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5G for the transmission network: fiber is 5G future

Time: 2017-08-20
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5G for the transmission network: fiber is 5G future

It is reported that this year's MWC and OFC congress of the same theme is: for the upcoming 5G ready to transfer network. The current industry consensus is to start deploying 5G in 2020. But because the 5G NR is still in the early stages of standardization, so 5G preparation is also a difficult problem.

With the 5G wireless standard changes, the current network operators can take measures to lay the foundation for the 5G transmission network? The good news is that at least 5G in the physical layer of the road is clear: the fiber will be 5G network foundation, centralized RAN (C-RAN) will become a 5G network architecture.

C-RAN is introduced through 4G (commercial deployment is now expanding) and adds a new transport network segment to the mobile network: to the way. After using the C-RAN, the radio units remain in the base station tower, but the baseband processing units (BBUs) move from the cell towers to the central office in order to communicate with each other and between other components. Using the standard CPRI protocol, the distance between the base station and BBUs is 20 km.

C-RAN has two main points: 1) C-RAN is 5G required transmission network architecture, because BBUs (Cloud RAN) virtualization will be a key component to achieve 5G. In order to extend and implement virtualization, we need to implement the C-RAN architecture immediately. 2) Due to the combination of capacity and distance requirements, the outbound network will be mainly fiber-based.

Physical layer testing requirements are also very simple, focusing on any fiber optic network is essential to the test of fiber characteristics. In other words, there are some differences in preparing the 5G data rate and architecture.


The attenuation is the power of the optical signal propagating in the fiber. Common causes of attenuation include poor connector quality, dense fiber bending, faulty fiber optic connectors, and defects in the fiber itself due to increased transmission distances. Compared with the distributed RAN, the C-RAN introduces two important factors that may increase the loss: 1) Larger fiber transmission distance - The physical isolation distance between the remote head end and the BBUs increases from tens of meters of the distributed RAN To 10 km to 20 km; 2) a greater number of connectors in the transmission route.

Optical Time Domain Reflectometer (OTDR) is the correct test tool for accurate measurement of attenuation and should be performed on any new C-RAN fiber installation. If the OTDR point connector has unusually high losses, the inspection probe helps determine whether the fiber end face should be cleaned.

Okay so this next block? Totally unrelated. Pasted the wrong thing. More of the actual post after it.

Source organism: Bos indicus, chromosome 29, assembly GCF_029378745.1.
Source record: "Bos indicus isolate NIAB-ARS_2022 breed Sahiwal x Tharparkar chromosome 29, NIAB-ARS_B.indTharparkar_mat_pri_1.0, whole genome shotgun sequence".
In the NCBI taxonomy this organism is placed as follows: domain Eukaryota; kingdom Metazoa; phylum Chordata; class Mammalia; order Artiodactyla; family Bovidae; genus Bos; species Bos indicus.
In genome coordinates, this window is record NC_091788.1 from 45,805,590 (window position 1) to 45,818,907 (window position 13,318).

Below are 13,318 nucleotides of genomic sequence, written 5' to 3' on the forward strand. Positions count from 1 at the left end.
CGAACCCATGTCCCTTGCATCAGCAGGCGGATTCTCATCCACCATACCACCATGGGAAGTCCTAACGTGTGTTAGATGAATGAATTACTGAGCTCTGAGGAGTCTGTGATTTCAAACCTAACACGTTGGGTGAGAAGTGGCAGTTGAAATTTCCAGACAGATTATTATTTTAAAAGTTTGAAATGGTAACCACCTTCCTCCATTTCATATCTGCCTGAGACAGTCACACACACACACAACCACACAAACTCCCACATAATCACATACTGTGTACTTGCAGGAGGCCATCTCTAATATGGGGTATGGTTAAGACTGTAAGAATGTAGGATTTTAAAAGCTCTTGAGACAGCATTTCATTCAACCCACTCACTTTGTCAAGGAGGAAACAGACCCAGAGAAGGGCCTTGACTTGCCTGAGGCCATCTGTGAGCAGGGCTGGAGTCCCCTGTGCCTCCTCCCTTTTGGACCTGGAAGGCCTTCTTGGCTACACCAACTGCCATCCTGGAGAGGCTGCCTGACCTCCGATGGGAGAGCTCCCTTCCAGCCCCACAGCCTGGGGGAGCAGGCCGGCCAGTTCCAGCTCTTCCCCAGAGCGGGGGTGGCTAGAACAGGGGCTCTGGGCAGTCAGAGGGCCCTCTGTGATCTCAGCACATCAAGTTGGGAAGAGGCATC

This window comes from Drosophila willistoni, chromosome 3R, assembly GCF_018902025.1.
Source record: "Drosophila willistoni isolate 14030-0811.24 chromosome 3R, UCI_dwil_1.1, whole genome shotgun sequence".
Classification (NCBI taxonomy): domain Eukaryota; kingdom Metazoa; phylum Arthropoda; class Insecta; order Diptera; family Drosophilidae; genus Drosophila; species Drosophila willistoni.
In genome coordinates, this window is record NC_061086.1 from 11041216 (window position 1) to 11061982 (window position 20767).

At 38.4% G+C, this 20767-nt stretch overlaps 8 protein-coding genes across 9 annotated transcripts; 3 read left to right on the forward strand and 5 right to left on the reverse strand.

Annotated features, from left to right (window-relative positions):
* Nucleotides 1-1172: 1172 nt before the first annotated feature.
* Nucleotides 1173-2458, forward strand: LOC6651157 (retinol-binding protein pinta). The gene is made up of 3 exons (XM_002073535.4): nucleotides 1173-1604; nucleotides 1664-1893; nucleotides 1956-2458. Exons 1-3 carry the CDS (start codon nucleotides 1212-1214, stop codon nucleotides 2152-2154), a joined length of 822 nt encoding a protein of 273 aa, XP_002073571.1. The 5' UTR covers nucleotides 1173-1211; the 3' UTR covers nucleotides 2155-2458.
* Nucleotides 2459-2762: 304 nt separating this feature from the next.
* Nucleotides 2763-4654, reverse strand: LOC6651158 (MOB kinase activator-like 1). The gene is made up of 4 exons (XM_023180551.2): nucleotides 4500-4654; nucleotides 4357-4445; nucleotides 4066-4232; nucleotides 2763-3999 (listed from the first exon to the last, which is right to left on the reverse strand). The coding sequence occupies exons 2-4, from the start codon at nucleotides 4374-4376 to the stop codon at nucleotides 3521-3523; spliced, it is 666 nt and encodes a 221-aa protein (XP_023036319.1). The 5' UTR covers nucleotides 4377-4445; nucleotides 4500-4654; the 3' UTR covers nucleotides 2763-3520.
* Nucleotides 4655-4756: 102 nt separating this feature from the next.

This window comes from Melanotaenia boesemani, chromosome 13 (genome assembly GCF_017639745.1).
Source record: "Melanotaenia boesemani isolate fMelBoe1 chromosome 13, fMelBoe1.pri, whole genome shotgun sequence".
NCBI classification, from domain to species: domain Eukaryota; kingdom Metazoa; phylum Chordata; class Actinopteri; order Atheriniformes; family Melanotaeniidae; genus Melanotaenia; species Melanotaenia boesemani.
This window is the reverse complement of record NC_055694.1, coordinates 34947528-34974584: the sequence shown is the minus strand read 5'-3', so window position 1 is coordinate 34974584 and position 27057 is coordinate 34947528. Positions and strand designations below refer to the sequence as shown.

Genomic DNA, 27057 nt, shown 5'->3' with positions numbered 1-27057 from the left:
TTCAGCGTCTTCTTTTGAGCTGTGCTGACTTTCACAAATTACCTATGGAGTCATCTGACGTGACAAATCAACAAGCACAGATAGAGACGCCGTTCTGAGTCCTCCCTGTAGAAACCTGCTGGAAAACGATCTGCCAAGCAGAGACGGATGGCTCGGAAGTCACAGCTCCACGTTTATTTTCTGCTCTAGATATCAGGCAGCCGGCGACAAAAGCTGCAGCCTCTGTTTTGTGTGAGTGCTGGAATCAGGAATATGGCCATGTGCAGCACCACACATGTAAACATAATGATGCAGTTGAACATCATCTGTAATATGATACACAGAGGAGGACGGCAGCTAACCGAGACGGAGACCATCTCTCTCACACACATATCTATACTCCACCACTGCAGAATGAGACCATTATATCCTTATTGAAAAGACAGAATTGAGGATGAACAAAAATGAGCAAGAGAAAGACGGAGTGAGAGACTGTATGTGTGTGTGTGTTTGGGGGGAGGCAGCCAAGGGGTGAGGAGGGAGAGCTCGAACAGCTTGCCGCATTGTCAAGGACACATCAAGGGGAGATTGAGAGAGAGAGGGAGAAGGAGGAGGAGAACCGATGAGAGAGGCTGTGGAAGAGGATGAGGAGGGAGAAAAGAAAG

Chromatic dispersion & polarization mode dispersion

Dispersion is an extension of the optical pulse and may result in an increase in the bit error rate in the optical transmission. The two most important forms are chromatic dispersion (CD) and polarization mode dispersion (PMD). The CD is caused by the different wavelengths (colors) in the light pulses running at different speeds, and the PMD is caused by the difference in the propagation speed of the different polarization states.

At sub-10G rates, CD and PMD tolerances are very high; but at 10G and above, dispersion becomes a problem. This is an important consideration because the mobile backhaul network can reach 10 Gbps of data rate (which will eventually be higher).

In addition, distance is also a factor. Testing and Measurement Providers EXFO recommends dispersing any span of more than 15 km to 20 km; perform these tests before commissioning to avoid CD / PMD-related failures.

The migration of coherent 100G transmissions in remote networks as well as in metropolitan area networks reduces the number of issues related to dispersion impairments due to the function of digital signal processing.

However, coherent detection leads to limitations that do not exist in some 10G direct detection systems, such as sensitivity to rapid changes in polarization (SOP) and PMD. Since SOP and PMD can vary within a few microseconds, the coherent receiver must compensate PMD and SOP in real time; however, if they change too quickly and sometimes can not be achieved, the signal is lost.

The best way to prevent SOP and PMD compensation failures in coherent receivers is to avoid the use of fibers with higher PMDs because the rapid changes in SOP and PMD are more frequent in higher PMD fibers.

All in all, for operators planning for future 5G, it is now possible to take steps at the physical level to extend the fiber to its cell site to anticipate the need for a centralized RAN architecture at a higher level. From the physical layer test point of view, the method is very simple, that is, focus on the fiber characteristics.

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